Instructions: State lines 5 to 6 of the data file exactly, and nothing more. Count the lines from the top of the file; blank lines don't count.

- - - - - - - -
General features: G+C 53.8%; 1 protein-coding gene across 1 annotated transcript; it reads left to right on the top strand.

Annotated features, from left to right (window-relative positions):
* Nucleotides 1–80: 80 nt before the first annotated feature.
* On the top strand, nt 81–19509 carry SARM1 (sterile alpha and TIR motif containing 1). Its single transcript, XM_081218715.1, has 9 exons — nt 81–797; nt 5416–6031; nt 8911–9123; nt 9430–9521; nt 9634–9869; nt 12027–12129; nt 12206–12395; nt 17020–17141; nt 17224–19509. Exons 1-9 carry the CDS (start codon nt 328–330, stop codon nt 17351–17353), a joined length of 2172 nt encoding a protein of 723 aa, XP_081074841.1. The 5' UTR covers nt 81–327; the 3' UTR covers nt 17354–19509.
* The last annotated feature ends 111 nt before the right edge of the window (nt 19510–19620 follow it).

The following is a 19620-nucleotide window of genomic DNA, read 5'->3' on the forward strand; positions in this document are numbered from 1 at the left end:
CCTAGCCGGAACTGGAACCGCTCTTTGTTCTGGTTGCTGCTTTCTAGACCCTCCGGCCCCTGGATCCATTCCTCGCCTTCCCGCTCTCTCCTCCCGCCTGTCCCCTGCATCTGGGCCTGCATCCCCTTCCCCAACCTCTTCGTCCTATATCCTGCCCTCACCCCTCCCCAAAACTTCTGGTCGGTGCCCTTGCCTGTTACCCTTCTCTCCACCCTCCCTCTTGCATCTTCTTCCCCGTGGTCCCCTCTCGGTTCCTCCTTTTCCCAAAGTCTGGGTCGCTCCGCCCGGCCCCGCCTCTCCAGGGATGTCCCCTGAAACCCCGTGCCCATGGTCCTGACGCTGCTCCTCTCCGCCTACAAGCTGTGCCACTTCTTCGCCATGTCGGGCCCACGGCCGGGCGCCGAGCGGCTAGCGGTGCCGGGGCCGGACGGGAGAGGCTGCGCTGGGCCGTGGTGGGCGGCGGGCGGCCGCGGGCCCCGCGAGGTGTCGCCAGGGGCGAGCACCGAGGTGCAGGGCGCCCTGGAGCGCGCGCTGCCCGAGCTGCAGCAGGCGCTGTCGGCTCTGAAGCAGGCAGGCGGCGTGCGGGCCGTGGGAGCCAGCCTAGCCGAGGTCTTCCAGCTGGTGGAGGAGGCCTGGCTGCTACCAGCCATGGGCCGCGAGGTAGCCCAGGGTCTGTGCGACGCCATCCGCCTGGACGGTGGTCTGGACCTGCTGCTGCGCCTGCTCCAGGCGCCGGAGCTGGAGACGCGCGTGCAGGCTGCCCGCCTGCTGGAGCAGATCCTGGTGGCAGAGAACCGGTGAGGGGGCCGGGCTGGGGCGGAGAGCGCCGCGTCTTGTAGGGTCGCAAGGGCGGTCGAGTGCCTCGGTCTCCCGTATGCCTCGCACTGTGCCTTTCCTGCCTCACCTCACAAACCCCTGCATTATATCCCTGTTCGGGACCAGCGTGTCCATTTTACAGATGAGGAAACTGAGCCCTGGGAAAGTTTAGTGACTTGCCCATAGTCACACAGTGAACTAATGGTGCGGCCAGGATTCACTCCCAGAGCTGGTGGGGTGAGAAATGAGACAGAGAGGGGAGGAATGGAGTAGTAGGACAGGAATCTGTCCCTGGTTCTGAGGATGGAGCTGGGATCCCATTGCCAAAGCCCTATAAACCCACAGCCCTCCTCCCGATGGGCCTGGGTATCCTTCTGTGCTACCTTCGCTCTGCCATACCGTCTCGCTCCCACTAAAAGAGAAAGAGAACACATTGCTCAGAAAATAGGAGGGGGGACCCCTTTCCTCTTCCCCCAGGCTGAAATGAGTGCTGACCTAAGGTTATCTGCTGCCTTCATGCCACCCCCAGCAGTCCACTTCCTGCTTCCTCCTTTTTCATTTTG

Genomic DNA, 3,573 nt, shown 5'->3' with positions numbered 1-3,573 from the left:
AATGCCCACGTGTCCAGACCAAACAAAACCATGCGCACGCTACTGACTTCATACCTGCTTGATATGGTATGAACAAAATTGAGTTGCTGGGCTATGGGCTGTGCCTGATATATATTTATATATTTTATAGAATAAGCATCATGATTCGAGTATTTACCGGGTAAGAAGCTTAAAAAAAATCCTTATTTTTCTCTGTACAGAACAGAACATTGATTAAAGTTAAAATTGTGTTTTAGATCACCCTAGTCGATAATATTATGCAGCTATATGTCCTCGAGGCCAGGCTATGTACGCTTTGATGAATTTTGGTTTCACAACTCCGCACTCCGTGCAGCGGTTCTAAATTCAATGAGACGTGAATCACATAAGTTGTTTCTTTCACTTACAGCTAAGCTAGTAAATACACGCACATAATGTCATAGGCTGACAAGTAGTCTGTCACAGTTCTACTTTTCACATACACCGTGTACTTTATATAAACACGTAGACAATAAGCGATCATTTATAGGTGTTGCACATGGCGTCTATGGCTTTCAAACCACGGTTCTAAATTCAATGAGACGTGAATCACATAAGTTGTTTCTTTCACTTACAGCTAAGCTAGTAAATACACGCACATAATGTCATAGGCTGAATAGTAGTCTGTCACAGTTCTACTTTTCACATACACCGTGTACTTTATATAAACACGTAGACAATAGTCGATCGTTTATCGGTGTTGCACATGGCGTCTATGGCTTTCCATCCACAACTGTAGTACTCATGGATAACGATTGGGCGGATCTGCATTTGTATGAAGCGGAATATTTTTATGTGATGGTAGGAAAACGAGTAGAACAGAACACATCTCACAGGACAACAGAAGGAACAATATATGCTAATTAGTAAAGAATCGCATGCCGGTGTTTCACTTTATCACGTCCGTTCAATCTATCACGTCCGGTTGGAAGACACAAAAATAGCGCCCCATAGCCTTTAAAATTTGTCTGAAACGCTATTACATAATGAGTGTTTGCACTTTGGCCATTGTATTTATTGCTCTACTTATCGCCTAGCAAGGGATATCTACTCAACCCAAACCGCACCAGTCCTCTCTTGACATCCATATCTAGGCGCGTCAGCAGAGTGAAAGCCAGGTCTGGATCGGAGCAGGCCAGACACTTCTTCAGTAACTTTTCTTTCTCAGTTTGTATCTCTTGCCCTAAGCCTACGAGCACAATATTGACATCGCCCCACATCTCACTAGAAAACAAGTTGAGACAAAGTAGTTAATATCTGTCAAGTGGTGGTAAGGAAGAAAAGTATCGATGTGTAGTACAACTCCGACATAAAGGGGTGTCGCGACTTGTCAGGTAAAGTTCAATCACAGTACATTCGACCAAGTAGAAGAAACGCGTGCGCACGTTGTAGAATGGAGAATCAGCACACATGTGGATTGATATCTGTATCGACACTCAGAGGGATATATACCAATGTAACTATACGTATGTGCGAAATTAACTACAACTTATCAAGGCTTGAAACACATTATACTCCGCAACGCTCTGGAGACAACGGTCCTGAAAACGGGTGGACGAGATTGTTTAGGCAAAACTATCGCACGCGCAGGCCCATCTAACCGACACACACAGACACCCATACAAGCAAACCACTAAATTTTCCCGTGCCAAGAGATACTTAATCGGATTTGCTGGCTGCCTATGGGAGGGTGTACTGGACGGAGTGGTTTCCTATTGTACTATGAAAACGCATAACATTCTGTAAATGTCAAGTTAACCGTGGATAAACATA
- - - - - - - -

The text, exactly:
* The last annotated feature ends 111 nt before the right edge of the window (nt 19510–19620 follow it).

The following is a 19620-nucleotide window of genomic DNA, read 5'->3' on the forward strand; positions in this document are numbered from 1 at the left end: